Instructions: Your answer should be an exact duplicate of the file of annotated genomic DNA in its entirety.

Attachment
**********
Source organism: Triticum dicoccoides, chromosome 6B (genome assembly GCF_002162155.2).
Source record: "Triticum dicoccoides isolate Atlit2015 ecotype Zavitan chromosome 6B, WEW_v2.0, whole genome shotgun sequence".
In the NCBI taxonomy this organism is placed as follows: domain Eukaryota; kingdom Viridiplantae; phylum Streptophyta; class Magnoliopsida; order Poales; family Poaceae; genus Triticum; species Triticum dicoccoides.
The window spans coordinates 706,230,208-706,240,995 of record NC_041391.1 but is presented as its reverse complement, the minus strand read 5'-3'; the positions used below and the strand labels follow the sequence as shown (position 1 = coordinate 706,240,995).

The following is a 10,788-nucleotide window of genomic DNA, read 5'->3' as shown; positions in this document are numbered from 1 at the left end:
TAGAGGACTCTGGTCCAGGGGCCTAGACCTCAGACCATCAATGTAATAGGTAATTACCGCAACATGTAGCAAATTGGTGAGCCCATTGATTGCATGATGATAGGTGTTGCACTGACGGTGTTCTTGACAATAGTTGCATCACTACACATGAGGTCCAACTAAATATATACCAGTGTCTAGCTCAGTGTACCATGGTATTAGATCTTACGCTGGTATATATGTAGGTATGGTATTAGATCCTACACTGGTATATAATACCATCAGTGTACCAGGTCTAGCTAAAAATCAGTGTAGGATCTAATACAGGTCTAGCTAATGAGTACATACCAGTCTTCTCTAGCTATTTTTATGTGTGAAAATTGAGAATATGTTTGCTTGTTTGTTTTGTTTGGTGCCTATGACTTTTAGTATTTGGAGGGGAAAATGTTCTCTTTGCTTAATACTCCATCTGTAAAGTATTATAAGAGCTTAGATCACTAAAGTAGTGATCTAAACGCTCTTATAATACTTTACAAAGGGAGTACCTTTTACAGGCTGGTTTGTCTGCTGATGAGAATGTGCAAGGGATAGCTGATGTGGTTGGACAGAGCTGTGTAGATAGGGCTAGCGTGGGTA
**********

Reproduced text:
Source organism: Triticum dicoccoides, chromosome 6B (genome assembly GCF_002162155.2).
Source record: "Triticum dicoccoides isolate Atlit2015 ecotype Zavitan chromosome 6B, WEW_v2.0, whole genome shotgun sequence".
In the NCBI taxonomy this organism is placed as follows: domain Eukaryota; kingdom Viridiplantae; phylum Streptophyta; class Magnoliopsida; order Poales; family Poaceae; genus Triticum; species Triticum dicoccoides.
The window spans coordinates 706,230,208-706,240,995 of record NC_041391.1 but is presented as its reverse complement, the minus strand read 5'-3'; the positions used below and the strand labels follow the sequence as shown (position 1 = coordinate 706,240,995).

The following is a 10,788-nucleotide window of genomic DNA, read 5'->3' as shown; positions in this document are numbered from 1 at the left end:
TAGAGGACTCTGGTCCAGGGGCCTAGACCTCAGACCATCAATGTAATAGGTAATTACCGCAACATGTAGCAAATTGGTGAGCCCATTGATTGCATGATGATAGGTGTTGCACTGACGGTGTTCTTGACAATAGTTGCATCACTACACATGAGGTCCAACTAAATATATACCAGTGTCTAGCTCAGTGTACCATGGTATTAGATCTTACGCTGGTATATATGTAGGTATGGTATTAGATCCTACACTGGTATATAATACCATCAGTGTACCAGGTCTAGCTAAAAATCAGTGTAGGATCTAATACAGGTCTAGCTAATGAGTACATACCAGTCTTCTCTAGCTATTTTTATGTGTGAAAATTGAGAATATGTTTGCTTGTTTGTTTTGTTTGGTGCCTATGACTTTTAGTATTTGGAGGGGAAAATGTTCTCTTTGCTTAATACTCCATCTGTAAAGTATTATAAGAGCTTAGATCACTAAAGTAGTGATCTAAACGCTCTTATAATACTTTACAAAGGGAGTACCTTTTACAGGCTGGTTTGTCTGCTGATGAGAATGTGCAAGGGATAGCTGATGTGGTTGGACAGAGCTGTGTAGATAGGGCTAGCGTGGGTA